When I talk about "bringing a subject to life", I mean a number of things, including making the material "psychologically relevant" to students in some way, and/or getting them to think about it in their own terms so that they are pursuing questions about it they find curious, not just answering "classroom type" questions. Bringing a subject to life means making it important and interesting to students because of its intrinsic subject matter, not because their grades depend on it or because it is some sort of assignment to be got out of the way. There is a difference between typical classroom types of questions (such as "find the themes in Oedipus and tell how they relate to the main character's personality") and questions that really stimulate students to think, which may require some extensive introduction, such as: "Suppose you have been dating someone for a long time, and were passionately in love with them; and suppose that you really enjoyed kissing them and seriously making out. Perhaps you had even done some sexual sorts of things with them, and have found that to be exciting and stimulating. Perhaps you are married and have children, and you love your spouse and your children, devotedly. Then one day, through a series of accidental discoveries that fall into place, you and your partner or spouse find out that you actually are brother and sister, separated at birth. Would you kill yourself (as Jocasta, Oedipus' wife/mother did)? Would you take a dagger and poke out your own eyes (as Oedipus did)? Would you continue the relationship, as it had been, thinking now that there might be a lot to be said for incest after all? What would be your reaction to this news, and how would it affect your life? If you would not react the way Oedipus and Jocasta did, what is different about you from them (as human beings -- not just because you have tv and indoor plumbing and they didn't, and not just because you live 2500 years later than they did; these are only circumstantial differences, not basic human differences? What are the internal, essential differences between you and them, if any?); what other things in the story show them to be different from you in this way? Is there anything that would explain how they reacted; or would you react the same way for the same reasons? What are those reasons? Or do you find their reactions so natural and so obvious a way to react that you don't think any reasons are necessary? (Be careful here, for if you choose this answer as the "easy way out of all this", you may not be able to back it up when I ask you about how you would react in other, fundamentally similar situations I have in mind.) Are they similar to you or different from you in some fundamental ways, and, if so, in what ways?"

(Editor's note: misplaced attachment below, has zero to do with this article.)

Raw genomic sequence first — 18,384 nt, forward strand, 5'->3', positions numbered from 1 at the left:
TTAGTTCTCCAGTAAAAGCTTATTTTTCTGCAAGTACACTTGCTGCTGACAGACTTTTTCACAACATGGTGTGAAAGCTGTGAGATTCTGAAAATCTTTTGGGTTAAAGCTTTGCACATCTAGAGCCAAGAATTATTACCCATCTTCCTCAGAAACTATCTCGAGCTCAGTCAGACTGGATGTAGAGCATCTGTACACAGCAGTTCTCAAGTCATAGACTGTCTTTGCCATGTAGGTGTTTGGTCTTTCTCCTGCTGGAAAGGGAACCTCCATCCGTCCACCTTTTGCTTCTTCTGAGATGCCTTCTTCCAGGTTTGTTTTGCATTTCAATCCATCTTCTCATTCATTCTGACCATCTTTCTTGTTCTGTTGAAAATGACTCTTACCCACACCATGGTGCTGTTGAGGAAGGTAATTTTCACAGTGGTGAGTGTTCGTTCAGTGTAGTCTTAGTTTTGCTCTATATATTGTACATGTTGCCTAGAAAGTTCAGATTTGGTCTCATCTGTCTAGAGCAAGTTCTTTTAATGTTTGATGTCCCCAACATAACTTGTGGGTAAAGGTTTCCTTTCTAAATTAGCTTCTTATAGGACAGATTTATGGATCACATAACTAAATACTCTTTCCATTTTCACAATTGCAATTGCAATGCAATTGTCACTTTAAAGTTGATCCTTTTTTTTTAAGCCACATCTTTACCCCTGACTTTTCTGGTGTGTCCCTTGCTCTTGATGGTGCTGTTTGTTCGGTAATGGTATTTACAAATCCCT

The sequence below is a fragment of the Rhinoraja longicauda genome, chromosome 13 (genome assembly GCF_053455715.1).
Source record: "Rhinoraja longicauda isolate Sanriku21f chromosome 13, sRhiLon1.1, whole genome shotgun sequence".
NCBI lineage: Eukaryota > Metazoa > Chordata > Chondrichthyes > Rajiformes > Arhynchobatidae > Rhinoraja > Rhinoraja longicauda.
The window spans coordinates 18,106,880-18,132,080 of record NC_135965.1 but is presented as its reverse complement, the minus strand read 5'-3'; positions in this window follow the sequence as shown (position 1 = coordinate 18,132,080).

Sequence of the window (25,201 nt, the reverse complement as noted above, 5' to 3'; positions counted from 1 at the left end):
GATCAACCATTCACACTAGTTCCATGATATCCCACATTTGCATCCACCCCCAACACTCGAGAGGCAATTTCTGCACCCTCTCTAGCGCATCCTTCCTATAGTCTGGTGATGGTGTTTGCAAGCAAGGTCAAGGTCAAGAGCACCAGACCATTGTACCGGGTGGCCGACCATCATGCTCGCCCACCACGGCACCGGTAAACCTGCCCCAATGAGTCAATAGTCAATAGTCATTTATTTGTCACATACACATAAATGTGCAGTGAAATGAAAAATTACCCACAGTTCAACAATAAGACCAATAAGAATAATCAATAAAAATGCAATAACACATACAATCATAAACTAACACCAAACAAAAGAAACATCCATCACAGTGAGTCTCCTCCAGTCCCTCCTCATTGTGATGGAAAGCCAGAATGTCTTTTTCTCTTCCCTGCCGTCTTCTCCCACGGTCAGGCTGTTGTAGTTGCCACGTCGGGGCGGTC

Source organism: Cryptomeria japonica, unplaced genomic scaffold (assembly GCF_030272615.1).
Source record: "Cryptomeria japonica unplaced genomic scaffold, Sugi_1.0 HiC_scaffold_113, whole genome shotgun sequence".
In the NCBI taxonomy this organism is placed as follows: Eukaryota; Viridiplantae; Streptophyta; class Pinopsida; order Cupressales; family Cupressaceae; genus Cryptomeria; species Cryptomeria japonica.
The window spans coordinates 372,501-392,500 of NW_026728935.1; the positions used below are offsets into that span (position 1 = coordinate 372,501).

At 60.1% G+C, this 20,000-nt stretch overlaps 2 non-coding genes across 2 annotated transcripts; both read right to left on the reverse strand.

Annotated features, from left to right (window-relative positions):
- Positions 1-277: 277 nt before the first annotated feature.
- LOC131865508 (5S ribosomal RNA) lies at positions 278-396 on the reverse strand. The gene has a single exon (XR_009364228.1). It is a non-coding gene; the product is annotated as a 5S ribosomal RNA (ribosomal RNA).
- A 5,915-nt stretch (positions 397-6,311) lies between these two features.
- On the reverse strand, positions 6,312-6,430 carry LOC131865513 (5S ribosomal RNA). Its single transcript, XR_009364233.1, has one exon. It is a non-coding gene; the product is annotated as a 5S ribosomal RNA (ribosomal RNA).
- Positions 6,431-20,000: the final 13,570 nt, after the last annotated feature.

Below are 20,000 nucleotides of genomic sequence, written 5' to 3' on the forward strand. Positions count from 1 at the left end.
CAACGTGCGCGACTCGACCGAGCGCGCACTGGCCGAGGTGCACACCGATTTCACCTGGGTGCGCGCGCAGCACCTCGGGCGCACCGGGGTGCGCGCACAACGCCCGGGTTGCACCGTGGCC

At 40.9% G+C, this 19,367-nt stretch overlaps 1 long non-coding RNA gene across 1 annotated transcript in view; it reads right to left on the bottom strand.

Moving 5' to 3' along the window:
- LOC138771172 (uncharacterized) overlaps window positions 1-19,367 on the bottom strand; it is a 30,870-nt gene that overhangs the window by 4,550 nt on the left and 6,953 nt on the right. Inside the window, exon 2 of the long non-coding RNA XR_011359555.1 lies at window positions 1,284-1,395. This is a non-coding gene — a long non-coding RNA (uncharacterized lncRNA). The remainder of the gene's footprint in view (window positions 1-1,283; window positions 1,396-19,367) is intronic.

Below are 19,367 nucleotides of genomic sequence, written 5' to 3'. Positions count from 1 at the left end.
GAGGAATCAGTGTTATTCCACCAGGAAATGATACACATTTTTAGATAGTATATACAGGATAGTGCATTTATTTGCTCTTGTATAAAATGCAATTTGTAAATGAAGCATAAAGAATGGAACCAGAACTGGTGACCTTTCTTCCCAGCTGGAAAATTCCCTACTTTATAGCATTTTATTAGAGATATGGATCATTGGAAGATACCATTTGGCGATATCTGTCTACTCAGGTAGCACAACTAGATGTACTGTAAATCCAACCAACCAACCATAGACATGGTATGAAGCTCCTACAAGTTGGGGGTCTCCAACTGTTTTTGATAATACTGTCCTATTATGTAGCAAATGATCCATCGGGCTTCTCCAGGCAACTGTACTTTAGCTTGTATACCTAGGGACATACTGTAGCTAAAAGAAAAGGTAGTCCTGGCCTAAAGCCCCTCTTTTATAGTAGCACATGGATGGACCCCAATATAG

Or after a very rudimentary introduction to fractions you can ask first grade students what fraction of their family they are, what fraction of the family the females are, what fraction of their family their parents are, what fraction of all the living things in their household they are, etc., etc. Or you can ask students in an introductory ethics class when it is right to break a date, and why, discussing their answers in class in a way that makes them defend their views to you and to each other.